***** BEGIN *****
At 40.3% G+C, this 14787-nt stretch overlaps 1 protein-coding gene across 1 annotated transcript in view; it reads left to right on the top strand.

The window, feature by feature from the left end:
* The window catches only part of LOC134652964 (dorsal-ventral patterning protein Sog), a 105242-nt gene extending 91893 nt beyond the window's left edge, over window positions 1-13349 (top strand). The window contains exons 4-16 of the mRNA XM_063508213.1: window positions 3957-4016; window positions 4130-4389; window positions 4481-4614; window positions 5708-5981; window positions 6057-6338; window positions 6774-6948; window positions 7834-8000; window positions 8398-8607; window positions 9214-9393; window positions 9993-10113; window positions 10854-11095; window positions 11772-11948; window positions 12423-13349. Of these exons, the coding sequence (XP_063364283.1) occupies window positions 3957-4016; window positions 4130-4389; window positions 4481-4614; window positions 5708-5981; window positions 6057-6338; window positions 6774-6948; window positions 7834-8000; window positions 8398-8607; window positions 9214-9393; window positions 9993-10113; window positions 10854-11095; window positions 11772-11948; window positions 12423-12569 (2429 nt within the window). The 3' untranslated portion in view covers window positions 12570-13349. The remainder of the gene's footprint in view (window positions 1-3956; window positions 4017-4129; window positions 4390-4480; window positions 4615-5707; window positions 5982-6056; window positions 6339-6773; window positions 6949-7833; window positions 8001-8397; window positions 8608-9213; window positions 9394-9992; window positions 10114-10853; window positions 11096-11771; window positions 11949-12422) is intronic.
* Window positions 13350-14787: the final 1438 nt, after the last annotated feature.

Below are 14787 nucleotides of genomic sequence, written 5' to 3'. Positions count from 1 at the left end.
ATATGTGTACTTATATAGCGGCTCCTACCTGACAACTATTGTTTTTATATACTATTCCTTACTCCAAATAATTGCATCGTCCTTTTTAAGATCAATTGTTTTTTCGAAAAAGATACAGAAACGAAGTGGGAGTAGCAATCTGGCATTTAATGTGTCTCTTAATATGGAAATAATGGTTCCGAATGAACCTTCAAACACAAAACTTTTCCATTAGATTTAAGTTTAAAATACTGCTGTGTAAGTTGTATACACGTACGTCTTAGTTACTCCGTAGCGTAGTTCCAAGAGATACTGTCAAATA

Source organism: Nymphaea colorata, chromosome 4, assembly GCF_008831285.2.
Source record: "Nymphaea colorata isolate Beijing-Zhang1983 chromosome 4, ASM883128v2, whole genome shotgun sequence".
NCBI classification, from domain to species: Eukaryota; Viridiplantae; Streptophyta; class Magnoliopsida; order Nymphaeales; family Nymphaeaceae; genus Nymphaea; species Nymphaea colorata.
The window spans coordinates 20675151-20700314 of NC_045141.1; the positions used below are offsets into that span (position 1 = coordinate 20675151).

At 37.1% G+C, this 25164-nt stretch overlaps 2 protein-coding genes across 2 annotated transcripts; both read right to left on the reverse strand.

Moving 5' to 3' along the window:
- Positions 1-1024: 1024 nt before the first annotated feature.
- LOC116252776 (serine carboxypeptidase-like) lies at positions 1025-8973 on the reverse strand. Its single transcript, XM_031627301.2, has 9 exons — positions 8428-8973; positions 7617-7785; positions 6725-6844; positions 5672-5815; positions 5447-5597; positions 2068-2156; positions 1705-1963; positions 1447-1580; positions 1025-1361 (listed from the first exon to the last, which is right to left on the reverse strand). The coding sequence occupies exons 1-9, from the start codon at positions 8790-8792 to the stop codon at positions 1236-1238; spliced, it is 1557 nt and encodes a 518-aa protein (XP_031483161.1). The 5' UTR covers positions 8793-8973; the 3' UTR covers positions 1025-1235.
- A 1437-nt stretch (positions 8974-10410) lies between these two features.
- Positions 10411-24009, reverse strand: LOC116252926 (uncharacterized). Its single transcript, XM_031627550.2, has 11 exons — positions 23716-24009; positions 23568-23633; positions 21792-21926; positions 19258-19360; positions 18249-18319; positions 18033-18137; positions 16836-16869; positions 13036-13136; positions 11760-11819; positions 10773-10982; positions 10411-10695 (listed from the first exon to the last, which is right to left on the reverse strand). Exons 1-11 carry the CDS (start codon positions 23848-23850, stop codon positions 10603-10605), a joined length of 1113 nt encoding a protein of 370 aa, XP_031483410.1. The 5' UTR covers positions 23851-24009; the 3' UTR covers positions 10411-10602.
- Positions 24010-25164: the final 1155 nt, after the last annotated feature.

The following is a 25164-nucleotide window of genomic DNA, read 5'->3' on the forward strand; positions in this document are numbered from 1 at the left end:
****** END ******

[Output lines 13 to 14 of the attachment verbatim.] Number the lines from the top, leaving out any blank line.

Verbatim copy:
- Positions 1-1024: 1024 nt before the first annotated feature.
- LOC116252776 (serine carboxypeptidase-like) lies at positions 1025-8973 on the reverse strand. Its single transcript, XM_031627301.2, has 9 exons — positions 8428-8973; positions 7617-7785; positions 6725-6844; positions 5672-5815; positions 5447-5597; positions 2068-2156; positions 1705-1963; positions 1447-1580; positions 1025-1361 (listed from the first exon to the last, which is right to left on the reverse strand). The coding sequence occupies exons 1-9, from the start codon at positions 8790-8792 to the stop codon at positions 1236-1238; spliced, it is 1557 nt and encodes a 518-aa protein (XP_031483161.1). The 5' UTR covers positions 8793-8973; the 3' UTR covers positions 1025-1235.